Which brings me to my last question. Ultimately, is your goal to help others, or are you simply trying to make a point. If your goal IS to help others, how is suing going to help anyone???

Once this job is eliminated, the money saved can be spent on helping people in legal ways that will not discriminate by religion.

It's only the fairy tales they believe.


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sugarfree wrote: jce

sugarfree wrote:
jce wrote:
Explain why you think moral decay is becoming more evident. Our current law is useful in promoting sound moral behavior...it just needs "god" removed. It is unnecessary to the process of morality.
Increased drug addiction is a big one. For example, out of control meth use. Laws have not proven effective in curbing people's drug use. AA and NA have helped people. One of the first things they have to do in those programs is submit to a higher power, because it has proven essential to recovery.

I beg differ, but I won't get into until you show me that the reason AA and NA works is because of submitting to a higher power.  I happen to know people who have gone through AA and their success was the strong support system it provides.  I also know people who were completely turned off by the religious aspect and found success in a more secular recovery system.  There are also other very successful recovery programs that are secular such as the S.M.A.R.T Recovery and the Secular Organizations for Sobriety.  AA is so popular because it is the most widespread, due to the fact that it is the oldest and, at one time, the only recovery system out there.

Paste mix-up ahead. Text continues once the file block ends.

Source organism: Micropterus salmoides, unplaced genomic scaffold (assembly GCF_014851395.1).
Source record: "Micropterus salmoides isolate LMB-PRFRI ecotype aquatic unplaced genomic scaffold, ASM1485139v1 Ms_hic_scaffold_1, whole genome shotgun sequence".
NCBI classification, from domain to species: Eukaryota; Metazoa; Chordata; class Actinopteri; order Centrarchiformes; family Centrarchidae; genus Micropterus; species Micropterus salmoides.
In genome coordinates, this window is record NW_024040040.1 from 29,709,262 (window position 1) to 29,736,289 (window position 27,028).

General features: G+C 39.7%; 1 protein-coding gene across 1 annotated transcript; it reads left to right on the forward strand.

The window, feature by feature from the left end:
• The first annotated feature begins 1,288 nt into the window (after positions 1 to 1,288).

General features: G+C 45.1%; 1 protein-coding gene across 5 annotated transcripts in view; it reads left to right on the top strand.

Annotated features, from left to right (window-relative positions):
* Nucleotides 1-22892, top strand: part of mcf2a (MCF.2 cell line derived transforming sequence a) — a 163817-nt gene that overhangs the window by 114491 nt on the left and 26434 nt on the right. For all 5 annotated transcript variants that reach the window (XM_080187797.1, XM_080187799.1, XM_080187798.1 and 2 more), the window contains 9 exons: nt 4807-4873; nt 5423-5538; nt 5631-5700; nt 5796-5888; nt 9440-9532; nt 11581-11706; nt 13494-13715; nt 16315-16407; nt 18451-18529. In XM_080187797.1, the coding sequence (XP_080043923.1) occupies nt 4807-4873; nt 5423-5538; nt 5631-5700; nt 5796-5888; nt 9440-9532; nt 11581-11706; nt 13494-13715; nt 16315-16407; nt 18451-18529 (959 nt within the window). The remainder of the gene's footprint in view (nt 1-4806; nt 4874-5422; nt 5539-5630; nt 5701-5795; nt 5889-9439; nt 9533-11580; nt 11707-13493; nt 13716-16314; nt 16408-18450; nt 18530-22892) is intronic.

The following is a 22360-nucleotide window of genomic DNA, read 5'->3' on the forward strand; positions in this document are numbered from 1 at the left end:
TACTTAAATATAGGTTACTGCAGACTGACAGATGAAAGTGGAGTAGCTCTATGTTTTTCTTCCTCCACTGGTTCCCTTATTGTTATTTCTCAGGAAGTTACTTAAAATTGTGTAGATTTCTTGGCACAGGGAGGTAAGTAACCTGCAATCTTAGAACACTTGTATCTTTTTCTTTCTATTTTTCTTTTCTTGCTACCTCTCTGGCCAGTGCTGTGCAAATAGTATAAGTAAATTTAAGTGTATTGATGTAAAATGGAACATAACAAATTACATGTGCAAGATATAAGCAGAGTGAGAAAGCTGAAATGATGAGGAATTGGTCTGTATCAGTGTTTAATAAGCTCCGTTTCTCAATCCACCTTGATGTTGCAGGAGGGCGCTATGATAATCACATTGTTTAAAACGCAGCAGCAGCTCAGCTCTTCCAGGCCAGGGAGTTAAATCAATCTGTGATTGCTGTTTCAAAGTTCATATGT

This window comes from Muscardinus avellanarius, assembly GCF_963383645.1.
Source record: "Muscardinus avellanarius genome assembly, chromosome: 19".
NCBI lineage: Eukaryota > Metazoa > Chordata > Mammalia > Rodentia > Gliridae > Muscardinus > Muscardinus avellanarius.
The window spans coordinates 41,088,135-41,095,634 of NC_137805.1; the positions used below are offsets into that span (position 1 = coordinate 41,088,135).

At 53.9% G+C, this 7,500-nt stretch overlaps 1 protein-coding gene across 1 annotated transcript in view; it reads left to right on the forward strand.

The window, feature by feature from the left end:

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LeftofLarry wrote: I helped

LeftofLarry wrote:
I helped start a secular group at VCU and we have just picked up a faculty advisor who actually focuses on positve views of humanism as opped to just criticizing religion.
Excellent.
LeftofLarry wrote:
You have to understand however, that there are people in this country who are using our political and judicial system to slowly change the policies of this country into a theocratic type environment.
I disagree of course. I believe what you are seeing is the theist response to the increasing secularization of the country, which gained powerful momentum in the sixties. What you are perceiving as an attempted take-over, is actually theists pushing back at the secularists. The more you push, the more we will push.
LeftofLarry wrote:
I'm all for a positive viewpoint of secular morals being presented to society.  I think it's healthier and I think it would help people get away from the god delusion.  But I'm also for all out war.  Because in this day and age you have to fight fire with fire. 

Yes, this is definitely a healthier approach. But you will never erase the god delusion because it is not a delusion. If you pick up your arms, I am prepared to fight. But I do not intend to pick mine up first.


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kmisho wrote: I only wish

kmisho wrote:

I only wish to respond to the idea that atheists have a gap to fill. I often hear this from other non-believers and I think it's bunk.